Fresno Bee Newsroom Blog

A piece of the Fresno homeless story

I posted a blog titled “Thoughts on a wonderful cabinet-maker” on July 31. It was about a man named Mike, a friend dating back to our school days in Lindsay in the 1950s and 1960s.

Mike at his best had many virtues. But he spent too many of his adult years behind bars or homeless on the streets of Fresno.

I didn’t identify him beyond his first name. His name is Mike Knutson. He died nine days after the blog was posted.

Mike died a month shy of his 63rd birthday. From what I gather, he died in a bed in an apartment at 1474 Fresno Street, just two blocks west of Fulton Mall. He apparently went to a friend named Leland who was staying there. Mike said he wasn’t feeling well. Leland was kind enough to give him a place.

Several days later, Mike was gone. I walked by the place (a hotel in its younger days, I think) last Thursday. There was a sign out front with Mike’s name on it. I heard later that dozens of people gathered at the old hotel that night to speak of Mike. Several members of Mike’s family attended.

Mike’s family held a graveside service for him early Friday afternoon at the Lindsay-Strathmore Cemetery, southeast of Lindsay. About 100 people were there. The family after the 30-minute service hosted a luncheon at China’s Alley Mexican restaurant in downtown Lindsay. Many of us were there.

There are two parts to this blog. The second part contains a copy of my remarks at Mike’s funeral and a photo of Mike from his senior yearbook at Lindsay High School.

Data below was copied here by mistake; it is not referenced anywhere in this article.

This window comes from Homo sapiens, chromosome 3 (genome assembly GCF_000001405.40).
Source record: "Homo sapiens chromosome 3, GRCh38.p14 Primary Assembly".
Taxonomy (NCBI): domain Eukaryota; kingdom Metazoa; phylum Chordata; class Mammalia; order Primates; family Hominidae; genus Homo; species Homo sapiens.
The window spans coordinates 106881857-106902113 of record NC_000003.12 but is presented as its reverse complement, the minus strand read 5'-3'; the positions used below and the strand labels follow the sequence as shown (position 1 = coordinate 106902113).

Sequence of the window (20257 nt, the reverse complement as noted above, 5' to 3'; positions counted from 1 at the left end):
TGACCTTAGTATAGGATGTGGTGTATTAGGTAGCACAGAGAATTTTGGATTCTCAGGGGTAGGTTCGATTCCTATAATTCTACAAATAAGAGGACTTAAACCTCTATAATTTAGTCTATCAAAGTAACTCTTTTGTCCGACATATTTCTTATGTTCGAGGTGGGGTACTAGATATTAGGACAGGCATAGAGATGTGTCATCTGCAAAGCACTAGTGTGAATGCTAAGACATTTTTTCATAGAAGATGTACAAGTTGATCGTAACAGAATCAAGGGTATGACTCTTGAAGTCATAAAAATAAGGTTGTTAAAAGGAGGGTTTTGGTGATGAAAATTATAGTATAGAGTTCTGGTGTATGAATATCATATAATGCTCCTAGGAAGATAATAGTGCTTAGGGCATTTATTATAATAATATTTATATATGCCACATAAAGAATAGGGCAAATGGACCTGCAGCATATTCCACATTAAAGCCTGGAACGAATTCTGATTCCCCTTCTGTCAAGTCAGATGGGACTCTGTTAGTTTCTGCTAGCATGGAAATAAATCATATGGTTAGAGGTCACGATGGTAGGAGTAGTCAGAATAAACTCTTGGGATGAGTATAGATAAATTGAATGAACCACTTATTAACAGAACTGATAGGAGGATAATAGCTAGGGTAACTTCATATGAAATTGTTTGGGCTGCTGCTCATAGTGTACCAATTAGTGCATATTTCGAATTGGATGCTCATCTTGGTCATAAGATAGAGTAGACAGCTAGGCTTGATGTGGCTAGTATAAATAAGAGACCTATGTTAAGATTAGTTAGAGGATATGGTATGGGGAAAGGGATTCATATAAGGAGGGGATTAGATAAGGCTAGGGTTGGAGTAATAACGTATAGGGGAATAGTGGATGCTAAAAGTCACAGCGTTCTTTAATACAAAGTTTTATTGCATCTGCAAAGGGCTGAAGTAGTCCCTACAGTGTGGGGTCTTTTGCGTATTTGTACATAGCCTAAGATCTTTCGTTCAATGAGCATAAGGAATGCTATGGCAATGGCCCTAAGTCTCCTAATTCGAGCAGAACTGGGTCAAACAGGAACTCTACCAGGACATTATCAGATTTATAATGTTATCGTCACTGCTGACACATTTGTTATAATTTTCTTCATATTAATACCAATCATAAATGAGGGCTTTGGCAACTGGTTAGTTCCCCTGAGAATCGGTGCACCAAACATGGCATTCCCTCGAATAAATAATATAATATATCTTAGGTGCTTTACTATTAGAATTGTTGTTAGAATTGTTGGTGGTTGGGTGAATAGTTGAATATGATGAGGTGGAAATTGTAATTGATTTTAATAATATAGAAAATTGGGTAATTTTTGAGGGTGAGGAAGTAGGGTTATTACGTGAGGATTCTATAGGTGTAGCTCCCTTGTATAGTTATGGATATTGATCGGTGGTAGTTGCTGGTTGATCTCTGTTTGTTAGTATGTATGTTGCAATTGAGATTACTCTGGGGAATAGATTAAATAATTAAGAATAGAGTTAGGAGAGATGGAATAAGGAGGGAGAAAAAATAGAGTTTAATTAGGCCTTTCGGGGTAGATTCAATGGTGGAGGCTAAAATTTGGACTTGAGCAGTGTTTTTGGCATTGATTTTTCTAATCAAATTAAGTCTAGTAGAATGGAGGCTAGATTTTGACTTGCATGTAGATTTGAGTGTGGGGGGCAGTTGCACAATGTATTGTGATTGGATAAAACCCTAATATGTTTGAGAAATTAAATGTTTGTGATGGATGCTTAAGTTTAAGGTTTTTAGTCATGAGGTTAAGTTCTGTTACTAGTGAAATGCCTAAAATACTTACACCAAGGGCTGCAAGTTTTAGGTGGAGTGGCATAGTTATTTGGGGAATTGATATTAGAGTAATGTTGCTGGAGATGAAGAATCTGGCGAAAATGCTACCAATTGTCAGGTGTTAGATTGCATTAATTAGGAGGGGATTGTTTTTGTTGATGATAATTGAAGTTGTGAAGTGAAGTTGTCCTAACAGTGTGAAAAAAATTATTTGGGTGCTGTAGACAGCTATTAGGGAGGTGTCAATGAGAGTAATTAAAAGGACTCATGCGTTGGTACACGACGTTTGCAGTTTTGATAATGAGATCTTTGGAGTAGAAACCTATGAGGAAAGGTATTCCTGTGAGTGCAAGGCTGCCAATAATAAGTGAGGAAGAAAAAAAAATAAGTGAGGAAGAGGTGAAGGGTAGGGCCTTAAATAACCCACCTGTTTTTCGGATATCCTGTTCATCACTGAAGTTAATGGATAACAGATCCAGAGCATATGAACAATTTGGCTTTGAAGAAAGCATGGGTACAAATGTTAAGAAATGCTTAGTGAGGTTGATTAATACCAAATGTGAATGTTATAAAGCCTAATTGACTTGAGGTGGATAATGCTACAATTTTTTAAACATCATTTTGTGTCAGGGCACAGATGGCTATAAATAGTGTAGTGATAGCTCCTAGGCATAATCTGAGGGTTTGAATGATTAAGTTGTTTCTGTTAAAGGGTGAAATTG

The first part of this blog is a quick heads up. The administration of Mayor Ashley Swearengin begins a historic sweep of downtown homeless camps in a week.

The razing of the sprawling camp on Santa Clara Street across from the Poverello House begins Aug. 26. Next up is the camp at Los Angeles and E in old Germantown on Sept. 3. The last is the camp on H Street south of Ventura on Sept. 9.

Preston Prince, chief executive at the Fresno Housing Authority, estimates there are 4,000 homeless people in Fresno. More than half, he says, are “unsheltered” — they live under bushes or on sidewalks or in makeshift structures. The others struggle from one friend’s couch to anther, sometimes landing under the bushes for a stretch.

There are many schools of thought about Fresno’s homelessness challenge. I give you the Web addresses for my earlier blog and four organizations that take a passionate interest in finding answers.

1.) “Thoughts on a wonderful cabinet-maker” —
2.) Central California Legal Services (Chris Schneider, executive director) —
3.) “Community Alliance” newspaper (Mike Rhodes — editor) —
4.) Fresno First Steps Home (Tom Richards — board chairman) —
5.) Fresno Madera Continuum of Care (Jody Ketcheside, executive committee chair —

I have no sure-fire solutions. I will suggest only this.

The many family members and friends (I exclude myself from this analysis) who attended Mike’s service on Friday are wonderful people. They are hard-working. They are responsible. Many served their country honorably in the military. They care for their families. They show compassion for the less fortunate. They know no one is perfect, including themselves. They are not mean or arrogant or insensitive. They are the best America has to offer.

And they all know that a just public order — a deep-rooted respect for the law and the rights of others — is pivotal to civilization.

My comments at Mike’s Friday service:

I called the Coroner’s Office a couple of days ago about Mike.

Dr. Gopal said Knut was 6 feet tall. He weighed 175 pounds. He died in one of those long-stay hotels in Fresno’s Chinatown.

Knut’s body showed the effects of paramedics trying to revive him. Otherwise, there were no marks.

Dr. Gopal said it was too early for the toxicology report. His best guess on cause of death – cardiac arrest.

Mike Knutson’s heart yielded to earthly events at 9:30 a.m. Friday, Aug. 9, 2013.

My aim here is not to tell stories. We all have our tales with Mike. The best are sure to be recalled as the day moves on.

My aim is the mystery. What, dear Lord, happened to Mike?